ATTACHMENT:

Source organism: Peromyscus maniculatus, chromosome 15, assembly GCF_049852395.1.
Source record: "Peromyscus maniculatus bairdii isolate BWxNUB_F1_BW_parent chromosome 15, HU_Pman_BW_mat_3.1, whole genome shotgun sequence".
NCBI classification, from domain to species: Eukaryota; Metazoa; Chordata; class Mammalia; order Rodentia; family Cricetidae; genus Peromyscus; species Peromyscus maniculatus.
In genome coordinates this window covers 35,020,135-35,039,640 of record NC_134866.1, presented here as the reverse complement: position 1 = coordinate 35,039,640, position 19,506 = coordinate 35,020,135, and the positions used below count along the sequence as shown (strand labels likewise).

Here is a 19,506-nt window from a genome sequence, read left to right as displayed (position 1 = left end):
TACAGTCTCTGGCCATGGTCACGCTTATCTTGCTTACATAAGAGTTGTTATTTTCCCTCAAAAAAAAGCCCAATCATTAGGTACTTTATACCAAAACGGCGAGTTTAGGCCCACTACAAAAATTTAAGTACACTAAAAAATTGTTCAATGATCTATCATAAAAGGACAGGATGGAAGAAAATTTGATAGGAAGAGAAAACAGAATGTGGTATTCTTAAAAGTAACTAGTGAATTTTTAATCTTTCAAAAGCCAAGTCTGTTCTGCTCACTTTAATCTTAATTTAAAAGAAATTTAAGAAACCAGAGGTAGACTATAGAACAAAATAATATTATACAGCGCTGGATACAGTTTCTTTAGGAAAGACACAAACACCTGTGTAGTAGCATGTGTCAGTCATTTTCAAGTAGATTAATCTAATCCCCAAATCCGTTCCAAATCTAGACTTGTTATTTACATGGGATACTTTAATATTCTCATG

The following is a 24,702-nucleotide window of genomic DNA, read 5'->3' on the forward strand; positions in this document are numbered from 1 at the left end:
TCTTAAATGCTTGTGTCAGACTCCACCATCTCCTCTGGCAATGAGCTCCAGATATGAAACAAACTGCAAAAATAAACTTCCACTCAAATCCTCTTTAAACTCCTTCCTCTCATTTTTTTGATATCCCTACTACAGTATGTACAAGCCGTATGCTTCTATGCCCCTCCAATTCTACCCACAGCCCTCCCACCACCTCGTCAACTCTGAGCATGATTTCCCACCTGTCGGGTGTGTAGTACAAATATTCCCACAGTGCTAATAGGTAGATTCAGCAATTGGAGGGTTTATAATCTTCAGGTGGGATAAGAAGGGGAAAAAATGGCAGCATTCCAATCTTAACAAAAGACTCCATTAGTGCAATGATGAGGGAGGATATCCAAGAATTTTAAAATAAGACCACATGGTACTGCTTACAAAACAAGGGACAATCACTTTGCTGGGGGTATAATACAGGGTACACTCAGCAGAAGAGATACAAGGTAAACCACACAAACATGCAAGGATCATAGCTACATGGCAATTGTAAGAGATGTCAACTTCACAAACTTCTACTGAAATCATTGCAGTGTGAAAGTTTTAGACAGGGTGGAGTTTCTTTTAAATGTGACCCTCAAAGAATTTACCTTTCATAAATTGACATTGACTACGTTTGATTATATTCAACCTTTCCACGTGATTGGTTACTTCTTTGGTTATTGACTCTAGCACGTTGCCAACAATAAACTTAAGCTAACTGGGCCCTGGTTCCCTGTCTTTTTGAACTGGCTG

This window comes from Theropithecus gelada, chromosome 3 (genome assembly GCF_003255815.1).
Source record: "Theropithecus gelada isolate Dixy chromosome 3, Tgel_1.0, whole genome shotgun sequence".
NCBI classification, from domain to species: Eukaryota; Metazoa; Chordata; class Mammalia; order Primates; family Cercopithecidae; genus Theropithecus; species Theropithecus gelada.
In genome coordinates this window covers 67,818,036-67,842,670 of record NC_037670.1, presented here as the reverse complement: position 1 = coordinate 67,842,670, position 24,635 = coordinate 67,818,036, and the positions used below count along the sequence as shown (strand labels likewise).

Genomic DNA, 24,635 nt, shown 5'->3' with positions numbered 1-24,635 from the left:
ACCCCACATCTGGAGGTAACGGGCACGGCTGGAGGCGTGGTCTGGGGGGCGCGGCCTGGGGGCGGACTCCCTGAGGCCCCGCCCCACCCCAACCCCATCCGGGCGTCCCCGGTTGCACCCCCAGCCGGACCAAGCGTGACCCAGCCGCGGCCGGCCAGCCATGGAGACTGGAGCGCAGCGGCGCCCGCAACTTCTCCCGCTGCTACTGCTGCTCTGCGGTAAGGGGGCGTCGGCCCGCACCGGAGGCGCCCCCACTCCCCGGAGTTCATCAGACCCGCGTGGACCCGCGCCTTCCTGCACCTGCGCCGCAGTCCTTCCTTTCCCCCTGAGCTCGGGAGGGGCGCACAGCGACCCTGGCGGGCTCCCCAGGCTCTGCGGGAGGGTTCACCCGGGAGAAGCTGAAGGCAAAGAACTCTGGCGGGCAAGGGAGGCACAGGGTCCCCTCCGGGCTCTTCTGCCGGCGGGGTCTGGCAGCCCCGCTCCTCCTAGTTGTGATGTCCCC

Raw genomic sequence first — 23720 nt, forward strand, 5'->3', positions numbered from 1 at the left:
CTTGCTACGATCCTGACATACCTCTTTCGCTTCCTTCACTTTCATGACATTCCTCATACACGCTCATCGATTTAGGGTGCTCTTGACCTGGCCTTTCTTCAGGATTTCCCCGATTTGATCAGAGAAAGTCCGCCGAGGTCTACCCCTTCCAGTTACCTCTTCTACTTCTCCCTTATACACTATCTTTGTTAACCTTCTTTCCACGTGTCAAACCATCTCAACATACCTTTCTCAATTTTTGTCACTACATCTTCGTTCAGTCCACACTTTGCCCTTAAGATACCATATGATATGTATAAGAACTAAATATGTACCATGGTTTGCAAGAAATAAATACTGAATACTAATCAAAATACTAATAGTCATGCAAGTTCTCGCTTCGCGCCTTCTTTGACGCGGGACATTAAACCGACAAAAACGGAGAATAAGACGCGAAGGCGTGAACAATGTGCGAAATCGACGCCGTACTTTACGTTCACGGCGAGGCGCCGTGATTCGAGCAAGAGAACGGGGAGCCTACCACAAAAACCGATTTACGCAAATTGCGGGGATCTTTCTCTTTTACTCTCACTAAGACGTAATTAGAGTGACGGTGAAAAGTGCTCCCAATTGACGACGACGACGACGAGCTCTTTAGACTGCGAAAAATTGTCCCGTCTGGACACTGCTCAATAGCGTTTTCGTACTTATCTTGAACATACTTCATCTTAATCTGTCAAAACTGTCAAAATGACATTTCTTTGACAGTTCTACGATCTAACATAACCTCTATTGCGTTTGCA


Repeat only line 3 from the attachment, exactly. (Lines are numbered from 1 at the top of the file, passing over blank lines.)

NCBI classification, from domain to species: Eukaryota; Metazoa; Chordata; class Mammalia; order Rodentia; family Cricetidae; genus Peromyscus; species Peromyscus maniculatus.